Where is the green sheep? - experience plan

In this book reading experience, children are engaged in conversation with an educator to develop their vocabulary, concept and print knowledge.

This experience should be differentiated depending on the individual child/group level.

This learning experience plan relates to:

  • integrated language and literacy
  • early language user (12-36 months)
  • learning foci: concept development and vocabulary, concepts of print
  • teaching practice: reading with children.

Collect information

  • What information has been gathered as evidence to inform this experience?

Outcome 5: communication

Children express ideas and make meaning using a range of media.

  • Children use the creative arts such as drawing, painting, sculpture, drama, dance, movement, music and story-telling to express ideas and make meaning.

Children interact verbally and non-verbally with others for a range of purposes.

  • Use language to communicate thinking about quantities to describe attributes of objects and collections, and to explain mathematical ideas.

Children engage with a range of texts and get meaning from these texts.

  • View and listen to printed, visual and multimedia texts and respond with relevant gestures, actions, comments and/or questions.
  • Begin to understand key literacy and numeracy concepts and processes, such as the sounds of language, letter-sound relationships, concepts of print and the ways that texts are structured.

Victorian Curriculum levels F-2: literature

  • Identify some features of texts including events and characters and retell events from a text.

Learning intentions

  • For children to understand and use specific vocabulary related to the text.
  • For children to develop knowledge of directional and descriptive concepts (up/down, blue/green).
  • For children to develop book handling skills and early understanding of directionality.

Assessment of learning

Learning is demonstrated when children:

  • understand and/or use specific vocabulary related to the text (e.g. child points to the sun or says “sheep”)
  • understand and/or use descriptive and/or directional concepts (e.g. child points to the down sheep or says “red sheep”)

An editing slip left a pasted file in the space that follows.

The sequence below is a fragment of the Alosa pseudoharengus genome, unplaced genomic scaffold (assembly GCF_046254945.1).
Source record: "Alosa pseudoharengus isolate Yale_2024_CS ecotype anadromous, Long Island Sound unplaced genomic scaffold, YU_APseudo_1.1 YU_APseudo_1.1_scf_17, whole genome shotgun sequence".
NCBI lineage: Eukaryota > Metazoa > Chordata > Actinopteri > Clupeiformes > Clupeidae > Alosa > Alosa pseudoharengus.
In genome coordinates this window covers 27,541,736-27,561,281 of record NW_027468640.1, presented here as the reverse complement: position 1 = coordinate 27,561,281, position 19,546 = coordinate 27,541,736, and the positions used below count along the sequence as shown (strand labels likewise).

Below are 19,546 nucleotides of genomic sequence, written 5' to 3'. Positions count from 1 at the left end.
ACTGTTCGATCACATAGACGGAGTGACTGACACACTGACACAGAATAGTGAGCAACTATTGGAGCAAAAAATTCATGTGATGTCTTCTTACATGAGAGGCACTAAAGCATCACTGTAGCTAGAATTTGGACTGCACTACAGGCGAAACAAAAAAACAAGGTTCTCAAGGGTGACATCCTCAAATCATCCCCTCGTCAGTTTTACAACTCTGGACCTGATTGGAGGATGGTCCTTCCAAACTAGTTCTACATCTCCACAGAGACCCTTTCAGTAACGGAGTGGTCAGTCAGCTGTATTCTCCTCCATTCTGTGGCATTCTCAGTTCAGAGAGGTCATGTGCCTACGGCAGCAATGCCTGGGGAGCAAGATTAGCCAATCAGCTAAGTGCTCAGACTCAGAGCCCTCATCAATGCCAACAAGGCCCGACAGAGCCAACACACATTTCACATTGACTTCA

• hold the book the right way up and turn some of the pages; look at the book from front to back with the educator.


  • Where Is the Green Sheep? By Mem Fox.

Group size(s)

Small group (two-five children).


Differentiation should be based on prior assessment of the child/children’s communication skills. Examples of differentiation:

  • modifying question types according to the child’s language abilities. For example, for a child who uses some single words educators may focus on supporting their comprehension of specific concepts through pointing or gesture (e.g. “point up”)
  • for a child who is able to use simple phrases, educators may focus on developing their use of simple phrases using descriptive concepts (“red sheep’’).

Experience process

  1. Clearly introduce the book:
    • “We are going to read a book called Where is the Green Sheep?” Point to the front cover as this is said
    • Ensure body positioning allows view of children’s faces
    • Encourage and support the children to hold the book starting at the front
  2. Sharing the book together:
    • Engage in back and forth dialogue with the child about the book, (dialogic/interactive book reading)
    • Ask questions and talk about what you see on each page. (‘’you’re looking at the blue sheep’’, ‘’where’s the up sheep?’’ and/or “is this the rain sheep or the sun sheep?)
    • Support the child to initiate the communication by pausing to see what he/she says or does
    • Expand on what the child says, e.g. child: “sheep” educator: "it's the rain sheep”
    • Use specific praise and encouragement throughout. E.g. “turning the page, well done!”
  3. To consolidate the vocabulary learning, revisit some of the pages and continue to talk about what you see.

Going Further

This experience could be extended by:

  • engaging in a discussion with the child/children about a real-life experience such as a visit to a farm or zoo
  • providing props alongside the book to extend the child’s/children’s concept and vocabulary knowledge and use. For example, educators could introduce a sheep and encourage the child to move the sheep up and down, near and far according to text.


Reflective questions for educators may include:

  • What learning has occurred? How do you know?
  • What have you realised about the child’s interests, knowledge, and capabilities?
  • In discussion with colleagues, what would you plan next to consolidate or extend children’s learning?

Additional/alternate resources for this learning experience

  • Dear Zoo by Rod Campbell
  • Noisy Farm by Rod Campbell
  • That’s Not My Train by Fiona Watt
  • The Crayon’s Book of Colours by Drew Daywalt
  • Where’s Spot? By Eric Hill.